Use your life to make a difference
Published: March 5, 2007 | 5719th good news item since 2003
Close your eyes.
OK, can’t do that. Well, call the attention of everyone in the room and tell them to close their eyes.
Now tell them you are going to change their outlook on life and ask them to imagine this scene with me.
Last night, a couple miles away from their home, a young woman was raped and murdered. Police have little evidence.
But wait, a breakthrough!
Witnesses saw you around the area last night, suspiciously getting ice cream or going to the store for a gallon of milk.
Police plow through your past and dig up some of your past indiscretions. Using this as their basis for prosecution, they charge you with the murder of the young woman.
You are sent to trial, where members of the jury are so far removed from you they might as well be aliens. Somehow, they convict you of this awful crime.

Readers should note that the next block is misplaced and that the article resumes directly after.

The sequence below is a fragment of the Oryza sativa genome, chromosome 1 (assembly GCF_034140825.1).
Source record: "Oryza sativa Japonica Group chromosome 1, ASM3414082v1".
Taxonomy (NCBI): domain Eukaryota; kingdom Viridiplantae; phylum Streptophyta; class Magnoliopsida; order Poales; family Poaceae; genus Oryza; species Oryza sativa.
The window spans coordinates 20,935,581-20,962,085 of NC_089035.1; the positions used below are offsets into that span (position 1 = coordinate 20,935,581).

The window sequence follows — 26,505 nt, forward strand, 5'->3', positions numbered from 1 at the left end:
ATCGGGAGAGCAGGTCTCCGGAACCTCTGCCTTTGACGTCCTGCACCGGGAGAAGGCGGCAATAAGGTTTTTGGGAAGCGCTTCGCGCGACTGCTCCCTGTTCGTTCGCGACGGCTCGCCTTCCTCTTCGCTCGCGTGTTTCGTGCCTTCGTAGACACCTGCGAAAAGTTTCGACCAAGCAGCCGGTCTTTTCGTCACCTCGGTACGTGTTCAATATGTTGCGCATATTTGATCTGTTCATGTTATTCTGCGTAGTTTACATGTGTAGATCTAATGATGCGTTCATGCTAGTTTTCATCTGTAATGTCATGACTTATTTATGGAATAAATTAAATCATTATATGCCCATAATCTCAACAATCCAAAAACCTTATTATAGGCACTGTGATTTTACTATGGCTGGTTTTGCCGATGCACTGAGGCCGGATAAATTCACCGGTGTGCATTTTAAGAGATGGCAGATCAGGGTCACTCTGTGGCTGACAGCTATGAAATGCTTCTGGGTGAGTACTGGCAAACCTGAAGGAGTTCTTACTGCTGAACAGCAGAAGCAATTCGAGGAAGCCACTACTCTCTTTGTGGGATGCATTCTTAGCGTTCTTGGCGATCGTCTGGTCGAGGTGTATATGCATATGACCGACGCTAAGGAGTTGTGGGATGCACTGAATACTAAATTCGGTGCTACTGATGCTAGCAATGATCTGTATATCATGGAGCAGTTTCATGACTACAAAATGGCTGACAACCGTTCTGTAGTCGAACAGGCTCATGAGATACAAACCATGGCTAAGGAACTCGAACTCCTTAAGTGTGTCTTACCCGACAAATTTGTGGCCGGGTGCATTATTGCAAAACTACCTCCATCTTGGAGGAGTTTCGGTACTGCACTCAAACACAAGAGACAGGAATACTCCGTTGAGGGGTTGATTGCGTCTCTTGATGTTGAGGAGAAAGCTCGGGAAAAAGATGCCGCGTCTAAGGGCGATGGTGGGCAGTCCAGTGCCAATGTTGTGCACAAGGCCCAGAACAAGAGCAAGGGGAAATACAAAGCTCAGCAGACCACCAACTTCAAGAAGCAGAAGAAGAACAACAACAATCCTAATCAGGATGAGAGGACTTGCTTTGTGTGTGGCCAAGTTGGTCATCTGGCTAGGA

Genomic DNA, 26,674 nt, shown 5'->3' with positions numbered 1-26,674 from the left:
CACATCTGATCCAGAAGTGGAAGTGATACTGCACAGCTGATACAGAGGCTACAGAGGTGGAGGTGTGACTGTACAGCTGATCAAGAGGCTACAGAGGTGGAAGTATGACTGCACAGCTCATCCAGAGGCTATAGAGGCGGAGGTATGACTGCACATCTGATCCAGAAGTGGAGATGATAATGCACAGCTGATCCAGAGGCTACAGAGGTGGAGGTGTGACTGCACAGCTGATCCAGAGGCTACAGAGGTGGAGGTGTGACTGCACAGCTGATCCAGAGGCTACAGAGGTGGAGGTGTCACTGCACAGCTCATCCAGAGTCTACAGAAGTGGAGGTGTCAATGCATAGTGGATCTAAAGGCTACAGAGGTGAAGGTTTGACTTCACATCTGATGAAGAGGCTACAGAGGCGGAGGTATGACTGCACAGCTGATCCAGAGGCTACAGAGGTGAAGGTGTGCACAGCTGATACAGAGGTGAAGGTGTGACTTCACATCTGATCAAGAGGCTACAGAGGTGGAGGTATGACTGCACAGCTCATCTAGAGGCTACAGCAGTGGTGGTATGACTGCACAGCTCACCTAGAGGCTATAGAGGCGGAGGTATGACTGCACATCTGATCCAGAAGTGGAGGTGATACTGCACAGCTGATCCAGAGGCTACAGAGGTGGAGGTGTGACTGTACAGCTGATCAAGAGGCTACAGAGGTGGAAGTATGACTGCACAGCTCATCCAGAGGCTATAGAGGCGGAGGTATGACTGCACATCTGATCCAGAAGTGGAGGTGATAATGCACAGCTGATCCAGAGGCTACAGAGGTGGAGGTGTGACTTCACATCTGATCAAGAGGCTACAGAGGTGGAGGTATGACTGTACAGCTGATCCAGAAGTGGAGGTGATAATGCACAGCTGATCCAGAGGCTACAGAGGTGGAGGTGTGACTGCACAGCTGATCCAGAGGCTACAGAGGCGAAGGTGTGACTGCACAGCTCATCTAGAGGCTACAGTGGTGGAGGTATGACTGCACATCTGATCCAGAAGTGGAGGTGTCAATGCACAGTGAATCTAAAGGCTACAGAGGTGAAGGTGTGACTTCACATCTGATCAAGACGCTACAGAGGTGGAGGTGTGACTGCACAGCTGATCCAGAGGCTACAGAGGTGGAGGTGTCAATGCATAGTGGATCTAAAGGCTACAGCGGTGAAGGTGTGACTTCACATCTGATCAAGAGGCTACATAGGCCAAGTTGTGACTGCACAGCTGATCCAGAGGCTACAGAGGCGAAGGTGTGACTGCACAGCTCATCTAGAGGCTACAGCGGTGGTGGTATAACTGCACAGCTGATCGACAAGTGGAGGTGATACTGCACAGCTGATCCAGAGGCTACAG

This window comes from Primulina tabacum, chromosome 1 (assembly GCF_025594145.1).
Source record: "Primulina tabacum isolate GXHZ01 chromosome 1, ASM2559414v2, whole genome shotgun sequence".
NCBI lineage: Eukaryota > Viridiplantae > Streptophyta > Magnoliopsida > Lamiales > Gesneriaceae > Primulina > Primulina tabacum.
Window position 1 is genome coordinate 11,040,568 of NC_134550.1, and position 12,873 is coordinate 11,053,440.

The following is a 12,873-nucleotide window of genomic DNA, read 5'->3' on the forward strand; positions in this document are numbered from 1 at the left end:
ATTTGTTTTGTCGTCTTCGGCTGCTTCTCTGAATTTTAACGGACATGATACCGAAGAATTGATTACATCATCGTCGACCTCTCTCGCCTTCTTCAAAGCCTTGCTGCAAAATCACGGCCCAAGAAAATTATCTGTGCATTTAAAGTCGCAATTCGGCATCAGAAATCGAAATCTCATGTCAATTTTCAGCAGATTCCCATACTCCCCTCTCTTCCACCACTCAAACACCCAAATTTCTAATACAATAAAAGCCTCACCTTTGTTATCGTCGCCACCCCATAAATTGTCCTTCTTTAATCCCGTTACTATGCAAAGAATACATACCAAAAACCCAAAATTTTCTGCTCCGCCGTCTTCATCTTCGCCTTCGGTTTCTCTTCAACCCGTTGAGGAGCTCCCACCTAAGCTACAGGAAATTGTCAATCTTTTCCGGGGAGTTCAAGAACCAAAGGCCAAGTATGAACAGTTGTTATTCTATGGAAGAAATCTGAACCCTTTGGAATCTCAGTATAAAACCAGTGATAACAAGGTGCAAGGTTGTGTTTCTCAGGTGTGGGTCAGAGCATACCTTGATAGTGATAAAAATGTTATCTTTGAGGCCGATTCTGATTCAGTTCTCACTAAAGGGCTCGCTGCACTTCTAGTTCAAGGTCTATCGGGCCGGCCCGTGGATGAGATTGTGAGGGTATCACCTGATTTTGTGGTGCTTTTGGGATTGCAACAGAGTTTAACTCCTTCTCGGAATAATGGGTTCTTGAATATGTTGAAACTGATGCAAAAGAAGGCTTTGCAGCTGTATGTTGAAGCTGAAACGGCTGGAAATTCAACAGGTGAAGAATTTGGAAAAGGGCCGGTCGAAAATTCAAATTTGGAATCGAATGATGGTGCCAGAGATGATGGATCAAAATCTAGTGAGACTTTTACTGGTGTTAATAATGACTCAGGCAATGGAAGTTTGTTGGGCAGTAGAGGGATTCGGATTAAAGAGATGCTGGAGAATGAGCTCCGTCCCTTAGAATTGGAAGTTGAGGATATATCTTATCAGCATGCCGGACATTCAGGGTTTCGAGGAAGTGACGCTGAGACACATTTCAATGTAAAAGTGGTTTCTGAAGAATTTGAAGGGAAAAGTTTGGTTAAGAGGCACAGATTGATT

For years, you sit in prison waiting; waiting for a miracle.
Finally, police find DNA. It is not yours.
The court does not care; you go back to jail, still waiting for that miracle.
After 19 years, that DNA is matched to a different man, who subsequently admits to the murder. You are sent free.
Tell me, how do you feel? Angry at the court at all? Angry at the real murderer?
Well, 43-year old Darryl Hunt holds ill will toward no one. Speaking Feb. 19 at Wait Chapel, Hunt reflected foremost on the top lesson he learned in the 19 years he was wrongly incarcerated.
“We have to be thankful for what we have right now, because someone else does not have that,” Hunt observed.
Come again? That’s all you have to say after wasting a quarter of your life locked behind bars for a crime you did not commit?
That’s just the type of person that Hunt is – quiet, unassuming and focused on the future instead of the past.
Instead of harping on his own injustice and suffering, which he would certainly be entitled to do for the rest of his life, Hunt chooses to focus his attention on the foundation he formed to help wrongly incarcerated inmates readjust to life outside prison.
The Darryl Hunt Project for Freedom and Justice represents a different philosophy on life – one that we could all learn to cherish.
Take our negative experiences, and turn them into positive ones. Don’t get so caught up in feeling sorry for yourself that you miss out on a chance to improve the lives of those around you.
Do what Hunt has done. Make a difference.